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SBS achieves another milestone with new accreditation

SBS achieves another milestone with new accreditation


The Food Chemistry Laboratory of the Seychelles Bureau of Standards (SBS) has become the first laboratory in the country to gain accreditation for the testing of histamine in fish.

It is an accreditation that has been issued to the national standards body by the SADCAS (SADC Accreditation Services) since November 2017.
The official handover of the certificate however was held yesterday wherein SADCAS’ technical manager, Jeanne Françoise Ranorovelo, had the honour of presenting the certificate to SBS’ chief executive Andy Ally.

Mrs Ranorovelo and her colleague Paul Botes were in the country from March 26-27 in order to assess SBS’ procedures and test methods.

Henceforth they took the opportunity to hand over the histamine accreditation certificate as well as the new Schedule of Accreditation detailing all of the areas in which SBS has been accredited so far.

Thus far the SBS laboratories has been accredited in twelve areas including its physio-chemical tests in potable water and ice used for processing (in 2011), and testing of heavy metals such as lead in fish products (in 2016).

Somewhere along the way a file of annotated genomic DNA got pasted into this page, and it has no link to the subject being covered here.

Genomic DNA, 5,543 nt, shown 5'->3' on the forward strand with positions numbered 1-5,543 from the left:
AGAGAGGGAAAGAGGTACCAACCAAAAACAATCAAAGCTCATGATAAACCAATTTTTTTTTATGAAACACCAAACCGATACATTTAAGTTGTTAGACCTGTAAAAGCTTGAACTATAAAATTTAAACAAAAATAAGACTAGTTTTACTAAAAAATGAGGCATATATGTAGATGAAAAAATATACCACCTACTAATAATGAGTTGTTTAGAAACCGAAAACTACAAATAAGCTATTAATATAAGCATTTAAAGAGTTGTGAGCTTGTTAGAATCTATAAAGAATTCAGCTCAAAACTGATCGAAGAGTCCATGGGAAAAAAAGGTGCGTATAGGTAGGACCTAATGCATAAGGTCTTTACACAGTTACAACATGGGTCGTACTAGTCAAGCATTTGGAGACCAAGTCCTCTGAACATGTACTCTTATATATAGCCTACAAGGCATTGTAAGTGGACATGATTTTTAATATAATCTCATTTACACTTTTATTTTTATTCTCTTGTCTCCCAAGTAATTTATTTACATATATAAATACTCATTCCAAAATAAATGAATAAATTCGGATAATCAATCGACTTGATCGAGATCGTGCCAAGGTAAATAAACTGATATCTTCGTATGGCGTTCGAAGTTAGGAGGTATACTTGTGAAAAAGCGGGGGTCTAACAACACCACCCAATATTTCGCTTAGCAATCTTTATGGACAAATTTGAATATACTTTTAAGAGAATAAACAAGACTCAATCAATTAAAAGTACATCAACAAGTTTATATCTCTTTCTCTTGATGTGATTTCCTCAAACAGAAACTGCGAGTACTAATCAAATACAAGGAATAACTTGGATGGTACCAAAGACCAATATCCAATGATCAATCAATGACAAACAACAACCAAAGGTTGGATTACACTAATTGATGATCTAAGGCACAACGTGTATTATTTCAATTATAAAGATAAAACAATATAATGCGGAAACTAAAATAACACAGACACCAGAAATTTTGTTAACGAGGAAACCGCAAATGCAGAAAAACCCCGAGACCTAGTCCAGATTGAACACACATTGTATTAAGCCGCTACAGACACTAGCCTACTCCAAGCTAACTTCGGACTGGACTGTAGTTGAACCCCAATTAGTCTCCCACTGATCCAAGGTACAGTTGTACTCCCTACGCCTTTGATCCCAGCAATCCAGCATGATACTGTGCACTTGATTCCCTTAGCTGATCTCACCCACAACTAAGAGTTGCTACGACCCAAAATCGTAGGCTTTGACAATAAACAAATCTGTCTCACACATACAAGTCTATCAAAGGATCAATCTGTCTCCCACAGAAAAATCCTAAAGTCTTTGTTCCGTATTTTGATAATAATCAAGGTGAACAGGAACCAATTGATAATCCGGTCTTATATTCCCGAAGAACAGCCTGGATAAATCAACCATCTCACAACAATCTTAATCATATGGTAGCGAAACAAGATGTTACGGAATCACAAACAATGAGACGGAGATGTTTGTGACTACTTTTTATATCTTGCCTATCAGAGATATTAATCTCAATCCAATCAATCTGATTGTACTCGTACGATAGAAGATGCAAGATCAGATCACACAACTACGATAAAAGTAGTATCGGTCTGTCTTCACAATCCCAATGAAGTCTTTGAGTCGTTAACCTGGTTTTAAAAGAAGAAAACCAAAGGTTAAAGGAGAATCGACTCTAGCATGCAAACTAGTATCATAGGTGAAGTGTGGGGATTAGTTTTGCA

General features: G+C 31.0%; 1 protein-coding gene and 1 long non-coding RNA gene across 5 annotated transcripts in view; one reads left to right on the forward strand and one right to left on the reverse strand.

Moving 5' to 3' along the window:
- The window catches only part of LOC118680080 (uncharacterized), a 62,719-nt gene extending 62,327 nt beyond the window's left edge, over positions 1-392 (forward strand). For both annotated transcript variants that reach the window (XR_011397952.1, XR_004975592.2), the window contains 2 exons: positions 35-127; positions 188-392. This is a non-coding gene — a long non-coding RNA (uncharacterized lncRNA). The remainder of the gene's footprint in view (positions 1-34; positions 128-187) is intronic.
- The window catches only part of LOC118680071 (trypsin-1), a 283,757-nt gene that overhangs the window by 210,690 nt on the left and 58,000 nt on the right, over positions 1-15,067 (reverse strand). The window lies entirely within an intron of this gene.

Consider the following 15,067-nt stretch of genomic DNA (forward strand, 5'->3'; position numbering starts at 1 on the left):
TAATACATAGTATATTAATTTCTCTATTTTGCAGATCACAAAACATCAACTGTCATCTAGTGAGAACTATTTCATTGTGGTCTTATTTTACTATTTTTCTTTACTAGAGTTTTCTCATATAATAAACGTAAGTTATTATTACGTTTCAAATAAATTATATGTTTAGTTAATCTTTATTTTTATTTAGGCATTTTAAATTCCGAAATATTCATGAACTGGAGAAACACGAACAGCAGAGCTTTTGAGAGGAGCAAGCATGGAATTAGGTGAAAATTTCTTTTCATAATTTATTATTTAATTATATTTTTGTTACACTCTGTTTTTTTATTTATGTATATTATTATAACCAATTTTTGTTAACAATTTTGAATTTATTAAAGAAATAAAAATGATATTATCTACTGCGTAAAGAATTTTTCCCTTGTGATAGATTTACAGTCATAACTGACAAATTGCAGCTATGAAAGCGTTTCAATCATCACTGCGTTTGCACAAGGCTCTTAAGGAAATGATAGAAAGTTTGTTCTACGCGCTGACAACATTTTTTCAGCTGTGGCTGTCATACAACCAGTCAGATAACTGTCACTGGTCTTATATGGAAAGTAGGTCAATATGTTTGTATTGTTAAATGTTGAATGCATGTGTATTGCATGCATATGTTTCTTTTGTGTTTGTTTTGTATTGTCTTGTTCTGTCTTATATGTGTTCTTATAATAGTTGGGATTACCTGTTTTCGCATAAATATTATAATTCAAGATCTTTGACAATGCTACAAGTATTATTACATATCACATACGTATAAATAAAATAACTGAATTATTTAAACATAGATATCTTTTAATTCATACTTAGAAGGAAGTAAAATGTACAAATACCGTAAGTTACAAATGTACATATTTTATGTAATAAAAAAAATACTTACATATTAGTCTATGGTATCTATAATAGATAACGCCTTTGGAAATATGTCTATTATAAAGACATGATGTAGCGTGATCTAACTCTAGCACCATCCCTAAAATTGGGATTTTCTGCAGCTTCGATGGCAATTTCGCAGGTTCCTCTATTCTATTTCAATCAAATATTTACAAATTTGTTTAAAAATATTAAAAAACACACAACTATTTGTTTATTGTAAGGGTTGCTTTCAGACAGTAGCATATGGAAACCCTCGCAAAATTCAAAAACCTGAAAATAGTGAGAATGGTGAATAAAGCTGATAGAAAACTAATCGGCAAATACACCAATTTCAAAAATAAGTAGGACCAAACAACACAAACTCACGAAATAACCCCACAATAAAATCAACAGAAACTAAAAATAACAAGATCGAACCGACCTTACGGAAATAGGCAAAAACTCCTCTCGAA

Mr Ally stated that the additional accreditation for testing histamine in fish is not only a great step further for SBS but also for the local fisheries sector which is gradually growing thanks to various Blue economy initiatives.

Histamine testing is carried out to check the levels of histamine in fish which increases if the fish is not stored at the appropriate temperature.

Though it is produced naturally in the human body, fish products that are found to have high levels of the histamine bacterial growth can pose a threat to human health.

Mervin Pompee, the senior technician in the Food Chemistry Laboratory, explained why it is important for fish — such as tuna — that are used for exports to undergo such a test.

“Our main market which is the European Union, as well as other international markets, demands a high standard in quality of fish. The EU for instance has set a regulatory limit of up to a maximum of 200 milligram of histamine per kilo in fresh fish.”

Mr Pompee also gave a brief explanation of how the laboratory operates the HPLC machine being used for histamine testing.

It is to be noted that the three laboratory technicians working in the Food Chemistry Laboratory are also now qualified technical signatories similarly to their three other colleagues in the Environmental Laboratory.